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How India's Fishermen Turn Ocean Plastic Into Roads

Business  (tags: Kerala, fishermen, plastic, nets, hauling waste, recycling, single-use plastics, pledge, reduction of use, cleaning, clearing, sustainable project, sorting, roads, National Geographic )

- 10 days ago -
In an innovative project, fishermen in Kerala collect ocean plastic for recycling, cleaning the ocean in the process. Nearly 5,000 other fishermen and boat owners in Kollam have been hauling back to land all the plastic that they find while at sea

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Evelyn B (62)
Thursday June 14, 2018, 10:34 am
"With help from several government agencies, they’ve also set up the first-ever recycling center in the region, to clean, sort, and process all the sea-tossed plastic bags, bottles, straws, flip-flops, and drowned Barbies that they fish out. So far, they’ve collected about 65 metric tons (71 short tons) of plastic waste."

The system isn’t completely self sufficient, but it will be by next year, Mathias hopes.

“We’ve roped in so many groups, so quickly for this effort,” he says. But he’s proudest of the fact that “this comes from us, it comes from the fishermen.”

They’ve already helped a couple of nearby fishing communities, including the aforementioned clam collectors, procure funding to start up their own plastic collection and recycling programs. Soon, he says, fishermen “through all of Kerala, all of India, and all of the world will join us.”

It’s a strong statement, but his confidence isn’t necessarily misplaced, says Sabine Pahl, a psychologist with the International Marine Litter Research Unit at the University of Plymouth in the U.K. Pahl, who researches how to convince people to take better care of the planet, says involving fishing communities in the fight against ocean pollution makes sense, and has worked in the past. Since 2009, the northern European environmental group KIMO has been recruiting fishermen in parts of the U.K., the Netherlands, Sweden, and the Faroe Islands for a similar program called Fishing for Litter.
Spreading the Word

The Indian program may have even wider potential, based on “the fact that it’s the fishermen taking the initiative,” Pahl says. In her research, she’s found that the most effective environmental initiatives are community-led, and “intrinsically motivated”—meaning motivated by altruism and a love for nature and wildlife.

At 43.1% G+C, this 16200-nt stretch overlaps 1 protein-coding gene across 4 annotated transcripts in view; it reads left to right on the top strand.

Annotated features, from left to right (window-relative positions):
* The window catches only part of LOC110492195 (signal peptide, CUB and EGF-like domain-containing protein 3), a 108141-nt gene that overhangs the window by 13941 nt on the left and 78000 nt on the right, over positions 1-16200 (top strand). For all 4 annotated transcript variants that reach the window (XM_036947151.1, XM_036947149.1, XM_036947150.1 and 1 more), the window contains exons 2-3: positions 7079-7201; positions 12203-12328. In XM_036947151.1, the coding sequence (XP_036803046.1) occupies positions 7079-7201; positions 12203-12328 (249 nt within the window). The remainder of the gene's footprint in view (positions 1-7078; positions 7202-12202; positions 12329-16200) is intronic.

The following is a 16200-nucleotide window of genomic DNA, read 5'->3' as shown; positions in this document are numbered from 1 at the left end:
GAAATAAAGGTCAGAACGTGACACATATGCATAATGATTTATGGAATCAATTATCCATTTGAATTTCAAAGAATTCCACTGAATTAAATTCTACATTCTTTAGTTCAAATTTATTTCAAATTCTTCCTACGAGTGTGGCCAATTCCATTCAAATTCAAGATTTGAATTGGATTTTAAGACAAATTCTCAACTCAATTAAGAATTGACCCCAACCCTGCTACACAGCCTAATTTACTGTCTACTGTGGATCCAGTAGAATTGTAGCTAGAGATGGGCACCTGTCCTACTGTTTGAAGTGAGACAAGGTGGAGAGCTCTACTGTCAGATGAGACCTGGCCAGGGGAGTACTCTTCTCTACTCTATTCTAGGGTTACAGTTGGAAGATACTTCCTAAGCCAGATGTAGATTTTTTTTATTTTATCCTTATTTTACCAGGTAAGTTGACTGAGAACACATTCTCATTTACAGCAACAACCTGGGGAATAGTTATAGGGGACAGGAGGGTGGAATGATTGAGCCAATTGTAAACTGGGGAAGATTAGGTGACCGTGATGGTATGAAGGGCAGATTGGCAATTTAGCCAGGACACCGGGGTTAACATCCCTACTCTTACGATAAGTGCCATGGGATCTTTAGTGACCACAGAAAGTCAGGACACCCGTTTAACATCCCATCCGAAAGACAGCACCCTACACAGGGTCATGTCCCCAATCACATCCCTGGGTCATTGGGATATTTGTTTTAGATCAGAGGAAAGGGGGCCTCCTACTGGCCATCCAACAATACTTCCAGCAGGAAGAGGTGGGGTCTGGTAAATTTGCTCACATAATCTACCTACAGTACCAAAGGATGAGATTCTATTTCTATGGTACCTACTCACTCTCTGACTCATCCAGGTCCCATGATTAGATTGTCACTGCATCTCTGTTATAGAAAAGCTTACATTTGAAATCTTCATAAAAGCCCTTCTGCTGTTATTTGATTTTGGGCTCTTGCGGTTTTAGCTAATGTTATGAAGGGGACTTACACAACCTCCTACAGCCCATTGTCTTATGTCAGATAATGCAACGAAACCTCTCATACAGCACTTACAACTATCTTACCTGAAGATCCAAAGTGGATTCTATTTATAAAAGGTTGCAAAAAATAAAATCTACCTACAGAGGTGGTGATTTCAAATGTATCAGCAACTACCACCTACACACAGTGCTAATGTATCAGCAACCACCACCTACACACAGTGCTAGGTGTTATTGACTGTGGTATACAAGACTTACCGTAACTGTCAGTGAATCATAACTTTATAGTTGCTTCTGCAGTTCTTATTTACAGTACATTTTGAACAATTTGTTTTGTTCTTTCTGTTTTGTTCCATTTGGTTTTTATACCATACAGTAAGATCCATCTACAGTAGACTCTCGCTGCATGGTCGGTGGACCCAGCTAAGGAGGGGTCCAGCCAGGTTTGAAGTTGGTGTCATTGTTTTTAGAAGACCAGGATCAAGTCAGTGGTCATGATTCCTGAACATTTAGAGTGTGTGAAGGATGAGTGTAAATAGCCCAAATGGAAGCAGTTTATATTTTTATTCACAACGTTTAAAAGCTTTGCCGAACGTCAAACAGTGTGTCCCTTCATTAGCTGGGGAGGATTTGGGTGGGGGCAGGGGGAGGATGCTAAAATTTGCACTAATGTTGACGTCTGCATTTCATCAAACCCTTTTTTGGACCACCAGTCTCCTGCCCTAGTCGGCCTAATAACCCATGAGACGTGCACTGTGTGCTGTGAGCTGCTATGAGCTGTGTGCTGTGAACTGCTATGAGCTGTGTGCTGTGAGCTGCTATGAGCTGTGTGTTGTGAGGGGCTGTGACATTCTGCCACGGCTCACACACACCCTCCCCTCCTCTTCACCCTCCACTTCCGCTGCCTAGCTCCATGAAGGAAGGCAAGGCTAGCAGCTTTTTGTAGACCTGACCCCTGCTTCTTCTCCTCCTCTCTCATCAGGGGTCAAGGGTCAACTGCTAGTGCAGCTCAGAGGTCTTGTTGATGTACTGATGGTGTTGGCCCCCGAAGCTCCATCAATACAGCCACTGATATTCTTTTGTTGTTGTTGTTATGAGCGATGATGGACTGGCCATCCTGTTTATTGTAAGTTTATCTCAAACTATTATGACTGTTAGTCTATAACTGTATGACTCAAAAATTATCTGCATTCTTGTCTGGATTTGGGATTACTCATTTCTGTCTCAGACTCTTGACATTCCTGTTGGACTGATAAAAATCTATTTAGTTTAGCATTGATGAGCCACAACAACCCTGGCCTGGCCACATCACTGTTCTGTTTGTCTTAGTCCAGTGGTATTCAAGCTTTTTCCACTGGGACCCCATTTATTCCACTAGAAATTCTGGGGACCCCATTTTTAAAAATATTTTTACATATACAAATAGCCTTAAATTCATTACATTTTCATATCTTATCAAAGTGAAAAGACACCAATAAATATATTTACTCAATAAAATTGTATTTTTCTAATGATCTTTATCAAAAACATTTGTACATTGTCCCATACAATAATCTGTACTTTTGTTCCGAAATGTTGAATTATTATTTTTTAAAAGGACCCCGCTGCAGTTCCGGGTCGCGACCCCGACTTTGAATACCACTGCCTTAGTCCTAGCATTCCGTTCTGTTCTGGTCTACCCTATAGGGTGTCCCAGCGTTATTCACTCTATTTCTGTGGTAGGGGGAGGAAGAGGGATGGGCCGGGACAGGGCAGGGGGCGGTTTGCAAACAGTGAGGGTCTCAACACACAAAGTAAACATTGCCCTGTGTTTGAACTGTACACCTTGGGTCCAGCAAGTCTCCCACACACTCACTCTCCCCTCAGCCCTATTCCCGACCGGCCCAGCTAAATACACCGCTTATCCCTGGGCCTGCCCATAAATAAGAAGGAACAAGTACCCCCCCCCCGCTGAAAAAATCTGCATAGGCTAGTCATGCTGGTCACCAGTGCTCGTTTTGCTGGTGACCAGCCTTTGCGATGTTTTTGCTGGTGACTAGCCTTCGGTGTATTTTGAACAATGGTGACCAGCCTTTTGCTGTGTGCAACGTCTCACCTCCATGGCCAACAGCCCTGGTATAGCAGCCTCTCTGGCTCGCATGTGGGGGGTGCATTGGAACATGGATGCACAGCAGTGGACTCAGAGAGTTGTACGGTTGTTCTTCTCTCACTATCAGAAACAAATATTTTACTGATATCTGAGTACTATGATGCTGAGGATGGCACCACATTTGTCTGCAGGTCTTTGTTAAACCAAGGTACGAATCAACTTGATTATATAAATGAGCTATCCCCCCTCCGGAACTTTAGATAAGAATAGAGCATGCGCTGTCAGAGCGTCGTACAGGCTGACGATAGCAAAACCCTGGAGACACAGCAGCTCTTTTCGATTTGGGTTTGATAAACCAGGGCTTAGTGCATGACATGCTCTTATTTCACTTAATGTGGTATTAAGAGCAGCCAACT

“It’s truly powerful, because the fishermen are also in the best position to convince the rest of the community-—their families, their neighbors—of the dangers of plastic,” she says.

Sue H (7)
Thursday June 14, 2018, 10:35 am
Bright Blessings!

Leo C (315)
Thursday June 14, 2018, 11:17 am
Thank you for posting!

David C (129)
Thursday June 14, 2018, 1:55 pm
this is awesome, thanks, a great start to saving our oceans

TOM TREE (246)
Thursday June 14, 2018, 2:22 pm

Colleen L (3)
Thursday June 14, 2018, 5:45 pm
Outstanding news. Thanks Evelyn

Trish K (29)
Thursday June 14, 2018, 6:11 pm
Stella McCartney is turning this plastic trash into fashion and others are using it to drive on. Thinking out side of the box and making money can be an inspiration to this floating killer . Thank Evelyn

Sue L (60)
Thursday June 14, 2018, 6:29 pm
This is a great program! Kudos to the fishermen. Now we need to work to make sure less plastic is used and that it doesn't end up in the ocean to begin with.

Veronica B (32)
Thursday June 14, 2018, 11:22 pm
So Great!Thanks Evelyn

Angelflowers D (85)
Friday June 15, 2018, 4:31 am
Amazing and how inventive..

Evelyn B (62)
Friday June 15, 2018, 5:46 am
Sue - I totally agree!

This plastic problem needs to be attacked from both ends, I believe.
=> There's so much plastic, and systems that depend on plastic which will take time to change to bio-degradable &/or 100% recyclable, so projects like this which take plastics out of refuse (& hence environmental junk mass) are desperately needed.
=> alternatives to petrol-based non-bio-degradable packaging & goods must be developed.

Furthermore - I think that, during transition, pressure needs to be built up that forces industries to
a) label their plastic elements clearly for whether they are 'single use' (i.e. directly contributing to pollution), recyclable or bio-degradable ...
b) pay for sorting & channelling plastics out of the 'dump & pollute'
c) contribute to projects that address the mess that single-use plastics have & are causing ....

If the industries using plastics without consideration of their environmental impact are made to pay for their lack of responsibility, they'll inevitably start to be more responsible. Hurting their profits is a powerful weapon! And if they transfer all additional costs to consumers without ensuring better materials, their sales figures will drop ... I know I'm not alone in giving priority to goods in recyclable packaging !

Ben O (150)
Friday June 15, 2018, 9:24 am
Right on! -How to lead by example...

Danuta W (1250)
Friday June 15, 2018, 10:56 am

Judy C (97)
Friday June 15, 2018, 11:57 am
It's hard to imagine how disheartening it must be for the fishermen who are up close to this disastrous mess. The more recycling the better. Everyone needs to play a role and do whatever they can to reduce this problem. Thanks Evelyn.

Janet B (0)
Friday June 15, 2018, 7:10 pm

Anne K (139)
Saturday June 16, 2018, 5:20 pm
Thanks, Evelyn.

Margie FOURIE (148)
Saturday June 16, 2018, 11:39 pm
I am so pleased.

Margie FOURIE (148)
Tuesday June 19, 2018, 12:19 am
Thanks again
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